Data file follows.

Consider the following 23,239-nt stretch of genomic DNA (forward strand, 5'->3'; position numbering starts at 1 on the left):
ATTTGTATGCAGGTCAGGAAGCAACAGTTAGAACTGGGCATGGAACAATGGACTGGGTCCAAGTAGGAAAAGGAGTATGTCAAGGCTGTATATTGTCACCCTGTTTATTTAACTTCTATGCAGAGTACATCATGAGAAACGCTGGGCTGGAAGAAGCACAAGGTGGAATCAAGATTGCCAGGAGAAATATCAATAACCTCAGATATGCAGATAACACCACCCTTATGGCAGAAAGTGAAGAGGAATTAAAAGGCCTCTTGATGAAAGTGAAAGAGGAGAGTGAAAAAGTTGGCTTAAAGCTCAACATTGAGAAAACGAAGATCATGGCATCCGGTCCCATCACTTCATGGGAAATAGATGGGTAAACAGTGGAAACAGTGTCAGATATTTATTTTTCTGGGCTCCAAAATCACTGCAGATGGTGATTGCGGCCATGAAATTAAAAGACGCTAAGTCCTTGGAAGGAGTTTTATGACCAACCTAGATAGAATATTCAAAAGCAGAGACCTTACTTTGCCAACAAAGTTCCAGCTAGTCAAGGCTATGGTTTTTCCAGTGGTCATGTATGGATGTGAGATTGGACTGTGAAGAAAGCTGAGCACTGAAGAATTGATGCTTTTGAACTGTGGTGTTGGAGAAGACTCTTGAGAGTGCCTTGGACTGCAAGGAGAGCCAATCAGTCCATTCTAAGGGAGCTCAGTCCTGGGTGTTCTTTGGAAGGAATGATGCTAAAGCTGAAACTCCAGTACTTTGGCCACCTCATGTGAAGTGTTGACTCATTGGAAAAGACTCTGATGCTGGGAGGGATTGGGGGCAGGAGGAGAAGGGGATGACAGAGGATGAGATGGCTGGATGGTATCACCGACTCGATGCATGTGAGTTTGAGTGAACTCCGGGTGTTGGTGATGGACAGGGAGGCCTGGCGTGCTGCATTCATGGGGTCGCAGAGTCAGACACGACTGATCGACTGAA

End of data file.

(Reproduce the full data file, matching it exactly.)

Consider the following 23,239-nt stretch of genomic DNA (forward strand, 5'->3'; position numbering starts at 1 on the left):
ATTTGTATGCAGGTCAGGAAGCAACAGTTAGAACTGGGCATGGAACAATGGACTGGGTCCAAGTAGGAAAAGGAGTATGTCAAGGCTGTATATTGTCACCCTGTTTATTTAACTTCTATGCAGAGTACATCATGAGAAACGCTGGGCTGGAAGAAGCACAAGGTGGAATCAAGATTGCCAGGAGAAATATCAATAACCTCAGATATGCAGATAACACCACCCTTATGGCAGAAAGTGAAGAGGAATTAAAAGGCCTCTTGATGAAAGTGAAAGAGGAGAGTGAAAAAGTTGGCTTAAAGCTCAACATTGAGAAAACGAAGATCATGGCATCCGGTCCCATCACTTCATGGGAAATAGATGGGTAAACAGTGGAAACAGTGTCAGATATTTATTTTTCTGGGCTCCAAAATCACTGCAGATGGTGATTGCGGCCATGAAATTAAAAGACGCTAAGTCCTTGGAAGGAGTTTTATGACCAACCTAGATAGAATATTCAAAAGCAGAGACCTTACTTTGCCAACAAAGTTCCAGCTAGTCAAGGCTATGGTTTTTCCAGTGGTCATGTATGGATGTGAGATTGGACTGTGAAGAAAGCTGAGCACTGAAGAATTGATGCTTTTGAACTGTGGTGTTGGAGAAGACTCTTGAGAGTGCCTTGGACTGCAAGGAGAGCCAATCAGTCCATTCTAAGGGAGCTCAGTCCTGGGTGTTCTTTGGAAGGAATGATGCTAAAGCTGAAACTCCAGTACTTTGGCCACCTCATGTGAAGTGTTGACTCATTGGAAAAGACTCTGATGCTGGGAGGGATTGGGGGCAGGAGGAGAAGGGGATGACAGAGGATGAGATGGCTGGATGGTATCACCGACTCGATGCATGTGAGTTTGAGTGAACTCCGGGTGTTGGTGATGGACAGGGAGGCCTGGCGTGCTGCATTCATGGGGTCGCAGAGTCAGACACGACTGATCGACTGAA